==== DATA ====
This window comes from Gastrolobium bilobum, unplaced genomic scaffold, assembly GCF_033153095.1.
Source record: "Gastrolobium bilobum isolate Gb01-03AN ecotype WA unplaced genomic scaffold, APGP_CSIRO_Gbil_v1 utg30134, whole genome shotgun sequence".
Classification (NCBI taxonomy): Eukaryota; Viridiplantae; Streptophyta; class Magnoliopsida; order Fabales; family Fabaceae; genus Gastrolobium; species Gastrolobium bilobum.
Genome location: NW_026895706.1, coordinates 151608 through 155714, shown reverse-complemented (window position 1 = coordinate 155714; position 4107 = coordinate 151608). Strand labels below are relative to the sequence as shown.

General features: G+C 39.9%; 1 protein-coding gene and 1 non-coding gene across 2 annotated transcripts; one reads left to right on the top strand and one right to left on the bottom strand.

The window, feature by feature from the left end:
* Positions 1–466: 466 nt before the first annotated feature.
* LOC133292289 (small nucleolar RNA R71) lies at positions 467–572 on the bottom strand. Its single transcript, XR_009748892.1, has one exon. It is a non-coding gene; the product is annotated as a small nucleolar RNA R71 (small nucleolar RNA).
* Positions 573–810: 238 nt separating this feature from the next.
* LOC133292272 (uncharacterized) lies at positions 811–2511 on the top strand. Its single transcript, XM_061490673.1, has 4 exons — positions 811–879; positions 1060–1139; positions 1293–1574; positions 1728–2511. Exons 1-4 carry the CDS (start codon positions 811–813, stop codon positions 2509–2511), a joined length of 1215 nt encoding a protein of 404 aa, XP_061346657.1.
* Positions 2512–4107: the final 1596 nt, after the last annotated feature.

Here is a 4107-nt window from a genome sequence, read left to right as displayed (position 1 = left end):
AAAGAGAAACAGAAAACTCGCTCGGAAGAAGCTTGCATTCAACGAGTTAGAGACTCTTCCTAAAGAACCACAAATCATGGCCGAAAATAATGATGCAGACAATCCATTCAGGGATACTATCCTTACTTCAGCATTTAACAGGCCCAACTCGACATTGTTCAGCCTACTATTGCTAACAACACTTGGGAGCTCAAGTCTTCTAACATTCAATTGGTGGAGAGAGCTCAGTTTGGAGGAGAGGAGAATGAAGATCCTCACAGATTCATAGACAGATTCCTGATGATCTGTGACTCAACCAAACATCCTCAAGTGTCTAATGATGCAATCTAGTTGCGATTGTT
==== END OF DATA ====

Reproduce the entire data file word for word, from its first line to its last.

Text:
This window comes from Gastrolobium bilobum, unplaced genomic scaffold, assembly GCF_033153095.1.
Source record: "Gastrolobium bilobum isolate Gb01-03AN ecotype WA unplaced genomic scaffold, APGP_CSIRO_Gbil_v1 utg30134, whole genome shotgun sequence".
Classification (NCBI taxonomy): Eukaryota; Viridiplantae; Streptophyta; class Magnoliopsida; order Fabales; family Fabaceae; genus Gastrolobium; species Gastrolobium bilobum.
Genome location: NW_026895706.1, coordinates 151608 through 155714, shown reverse-complemented (window position 1 = coordinate 155714; position 4107 = coordinate 151608). Strand labels below are relative to the sequence as shown.

General features: G+C 39.9%; 1 protein-coding gene and 1 non-coding gene across 2 annotated transcripts; one reads left to right on the top strand and one right to left on the bottom strand.

The window, feature by feature from the left end:
* Positions 1–466: 466 nt before the first annotated feature.
* LOC133292289 (small nucleolar RNA R71) lies at positions 467–572 on the bottom strand. Its single transcript, XR_009748892.1, has one exon. It is a non-coding gene; the product is annotated as a small nucleolar RNA R71 (small nucleolar RNA).
* Positions 573–810: 238 nt separating this feature from the next.
* LOC133292272 (uncharacterized) lies at positions 811–2511 on the top strand. Its single transcript, XM_061490673.1, has 4 exons — positions 811–879; positions 1060–1139; positions 1293–1574; positions 1728–2511. Exons 1-4 carry the CDS (start codon positions 811–813, stop codon positions 2509–2511), a joined length of 1215 nt encoding a protein of 404 aa, XP_061346657.1.
* Positions 2512–4107: the final 1596 nt, after the last annotated feature.

Here is a 4107-nt window from a genome sequence, read left to right as displayed (position 1 = left end):
AAAGAGAAACAGAAAACTCGCTCGGAAGAAGCTTGCATTCAACGAGTTAGAGACTCTTCCTAAAGAACCACAAATCATGGCCGAAAATAATGATGCAGACAATCCATTCAGGGATACTATCCTTACTTCAGCATTTAACAGGCCCAACTCGACATTGTTCAGCCTACTATTGCTAACAACACTTGGGAGCTCAAGTCTTCTAACATTCAATTGGTGGAGAGAGCTCAGTTTGGAGGAGAGGAGAATGAAGATCCTCACAGATTCATAGACAGATTCCTGATGATCTGTGACTCAACCAAACATCCTCAAGTGTCTAATGATGCAATCTAGTTGCGATTGTT